verizon signPlenty of apps allow anyone with a smartphone to broadcast live video online, but the result is often a blurry, buffering, stuttering mess -- unless, that is, the app happens to have a 4G network on its side.
Color, a startup best known for raising $41 million and then releasing an app that flopped, is the first to win such an ally.
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On Monday, the company announced a partnership with Verizon that will allow its second app, which broadcasts live video on Facebook, to double the frame rate on its videos and add audio to a previously silent experience.
Instead of relying solely on software for encoding video, the startup will also take advantage of the phone itself to accomplish the task. Color CEO Bill Nguyen says he originally avoided audio simply because it wasn't feasible; now he's talking about eventually shooting live video in HD.
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"The difference is that the processing and computation that used to happen on the phone now happens on the network," he says.
For the time being, Color is using this new approach solely to improve video and audio quality in its Color for Facebook app. But eventually, letting Verizon's persistent 4G network handle some of the heavy lifting could also allow Color to create features that would previously have drained a phone's battery.
Nguyen gives the example of a rescue team that would want to alert all of the first responders in a specific area when there is an emergency. Instead of having the whole team run a GPS application in order to share their individual locations (which is what ambient location apps like Highlight do), Color could now use Verizon's network -- which is always running -- to locate the first responders in a specific area.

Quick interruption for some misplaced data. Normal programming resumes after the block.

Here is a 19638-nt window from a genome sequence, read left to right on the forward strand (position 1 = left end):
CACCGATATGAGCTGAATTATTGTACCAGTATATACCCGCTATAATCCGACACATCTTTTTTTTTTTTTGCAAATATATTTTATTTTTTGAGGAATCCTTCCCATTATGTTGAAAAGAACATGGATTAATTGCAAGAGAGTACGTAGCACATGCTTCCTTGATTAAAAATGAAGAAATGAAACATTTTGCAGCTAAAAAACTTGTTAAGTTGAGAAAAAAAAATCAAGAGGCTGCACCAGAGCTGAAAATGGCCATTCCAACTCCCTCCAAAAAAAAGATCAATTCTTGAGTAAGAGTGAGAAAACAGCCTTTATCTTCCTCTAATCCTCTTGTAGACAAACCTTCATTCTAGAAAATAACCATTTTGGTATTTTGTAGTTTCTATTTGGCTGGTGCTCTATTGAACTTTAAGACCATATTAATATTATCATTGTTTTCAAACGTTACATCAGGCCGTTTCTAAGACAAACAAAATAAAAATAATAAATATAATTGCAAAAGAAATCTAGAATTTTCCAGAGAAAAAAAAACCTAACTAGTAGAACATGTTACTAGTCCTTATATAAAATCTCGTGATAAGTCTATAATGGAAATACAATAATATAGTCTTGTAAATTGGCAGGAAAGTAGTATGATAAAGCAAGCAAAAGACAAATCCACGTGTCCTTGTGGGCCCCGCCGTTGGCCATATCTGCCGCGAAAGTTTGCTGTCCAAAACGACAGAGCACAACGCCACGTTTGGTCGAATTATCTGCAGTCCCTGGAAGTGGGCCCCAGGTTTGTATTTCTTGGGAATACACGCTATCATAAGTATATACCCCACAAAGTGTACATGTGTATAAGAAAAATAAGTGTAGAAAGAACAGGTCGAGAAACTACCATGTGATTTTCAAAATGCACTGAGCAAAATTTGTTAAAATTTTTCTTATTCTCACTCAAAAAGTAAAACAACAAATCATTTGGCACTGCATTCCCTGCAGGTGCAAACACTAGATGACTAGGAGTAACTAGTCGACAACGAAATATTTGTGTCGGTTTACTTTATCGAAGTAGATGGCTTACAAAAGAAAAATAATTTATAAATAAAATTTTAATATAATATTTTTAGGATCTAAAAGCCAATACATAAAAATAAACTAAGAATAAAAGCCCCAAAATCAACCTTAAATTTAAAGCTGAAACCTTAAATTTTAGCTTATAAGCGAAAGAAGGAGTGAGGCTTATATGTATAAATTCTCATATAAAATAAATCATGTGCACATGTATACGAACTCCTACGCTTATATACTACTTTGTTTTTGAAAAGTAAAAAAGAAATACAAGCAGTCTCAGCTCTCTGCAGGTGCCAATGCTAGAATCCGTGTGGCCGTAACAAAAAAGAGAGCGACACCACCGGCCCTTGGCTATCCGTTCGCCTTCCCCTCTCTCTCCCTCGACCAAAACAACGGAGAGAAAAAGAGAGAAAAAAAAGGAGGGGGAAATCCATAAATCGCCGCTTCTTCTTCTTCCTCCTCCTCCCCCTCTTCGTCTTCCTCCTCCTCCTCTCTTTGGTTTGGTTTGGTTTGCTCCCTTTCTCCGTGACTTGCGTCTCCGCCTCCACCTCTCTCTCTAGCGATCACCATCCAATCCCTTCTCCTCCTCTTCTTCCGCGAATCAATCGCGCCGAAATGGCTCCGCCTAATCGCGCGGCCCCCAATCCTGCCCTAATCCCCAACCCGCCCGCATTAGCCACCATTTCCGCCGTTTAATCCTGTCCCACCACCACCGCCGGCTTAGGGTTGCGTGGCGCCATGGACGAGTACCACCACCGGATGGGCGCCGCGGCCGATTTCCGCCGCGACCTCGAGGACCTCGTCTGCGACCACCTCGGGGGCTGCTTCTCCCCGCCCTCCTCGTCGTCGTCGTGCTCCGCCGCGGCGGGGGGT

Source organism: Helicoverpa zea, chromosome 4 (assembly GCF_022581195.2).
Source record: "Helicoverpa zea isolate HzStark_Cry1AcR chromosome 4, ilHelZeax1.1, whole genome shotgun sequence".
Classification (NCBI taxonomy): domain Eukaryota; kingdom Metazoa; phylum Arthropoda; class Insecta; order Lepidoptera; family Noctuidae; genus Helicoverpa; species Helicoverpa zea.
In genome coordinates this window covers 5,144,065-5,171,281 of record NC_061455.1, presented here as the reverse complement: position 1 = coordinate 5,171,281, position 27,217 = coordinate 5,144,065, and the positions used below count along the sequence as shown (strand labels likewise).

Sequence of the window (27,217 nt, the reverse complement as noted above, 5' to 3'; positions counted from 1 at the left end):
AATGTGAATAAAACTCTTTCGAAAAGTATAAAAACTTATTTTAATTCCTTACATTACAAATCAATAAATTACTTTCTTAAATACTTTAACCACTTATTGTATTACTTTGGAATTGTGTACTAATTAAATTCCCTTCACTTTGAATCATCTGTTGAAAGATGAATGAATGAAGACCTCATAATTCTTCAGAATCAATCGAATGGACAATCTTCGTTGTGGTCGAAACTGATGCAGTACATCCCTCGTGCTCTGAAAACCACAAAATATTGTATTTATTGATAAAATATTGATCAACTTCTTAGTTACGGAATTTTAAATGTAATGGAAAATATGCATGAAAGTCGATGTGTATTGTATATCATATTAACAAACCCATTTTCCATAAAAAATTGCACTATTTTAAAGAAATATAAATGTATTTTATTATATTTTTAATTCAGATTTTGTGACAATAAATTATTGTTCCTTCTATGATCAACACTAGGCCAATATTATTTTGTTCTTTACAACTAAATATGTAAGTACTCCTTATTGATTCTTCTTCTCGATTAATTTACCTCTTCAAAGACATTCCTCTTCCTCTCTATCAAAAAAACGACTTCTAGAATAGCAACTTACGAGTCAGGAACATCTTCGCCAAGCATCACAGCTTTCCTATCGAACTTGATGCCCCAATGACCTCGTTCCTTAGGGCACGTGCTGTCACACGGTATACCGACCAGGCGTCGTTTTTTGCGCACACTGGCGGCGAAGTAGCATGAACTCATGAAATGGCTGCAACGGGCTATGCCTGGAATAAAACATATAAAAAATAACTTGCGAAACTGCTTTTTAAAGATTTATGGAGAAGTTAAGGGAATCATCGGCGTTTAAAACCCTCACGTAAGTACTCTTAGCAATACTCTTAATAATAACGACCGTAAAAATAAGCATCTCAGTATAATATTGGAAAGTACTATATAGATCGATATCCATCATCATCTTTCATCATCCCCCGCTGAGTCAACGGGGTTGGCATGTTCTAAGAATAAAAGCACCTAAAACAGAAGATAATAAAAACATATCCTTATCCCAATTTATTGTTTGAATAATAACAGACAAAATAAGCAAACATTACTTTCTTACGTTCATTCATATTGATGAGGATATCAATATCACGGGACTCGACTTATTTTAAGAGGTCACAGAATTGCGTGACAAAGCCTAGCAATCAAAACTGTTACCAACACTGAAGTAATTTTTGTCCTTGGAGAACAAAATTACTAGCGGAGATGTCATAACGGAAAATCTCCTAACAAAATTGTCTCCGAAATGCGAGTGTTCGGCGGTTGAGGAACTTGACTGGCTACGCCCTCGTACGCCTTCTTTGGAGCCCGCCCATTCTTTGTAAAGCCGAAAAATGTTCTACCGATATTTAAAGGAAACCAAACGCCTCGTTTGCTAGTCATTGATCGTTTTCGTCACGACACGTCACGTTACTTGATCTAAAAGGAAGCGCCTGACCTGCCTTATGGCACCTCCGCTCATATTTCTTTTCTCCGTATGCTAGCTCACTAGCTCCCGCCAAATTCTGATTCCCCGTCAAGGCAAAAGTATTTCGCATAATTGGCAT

Color could similarly use the network to tell drivers they are about to hit traffic before they make a search for a road or to tell diners who just arrived a restaurant what the menu is before they ever check in.
"Without [using the network], you'd have all these applications running all the time on the phone," Nguyen says. "It would be computational overload."
The downside to relying on a network to do some of the work for apps is that only users on that network can benefit from it.
Whereas one app's experience currently might vary from iPhone to Android to BlackBerry, this approach also introduces a whole new level of differentiation for networks. If it catches on, certain apps will work a lot differently depending on whether you're on Verizon or AT&T.
Color for Facebook's higher-quality video and audio, for instance, will only be implemented for Verizon users. All other users will continue to broadcast to Facebook in silence.
This story originally published on Mashable here.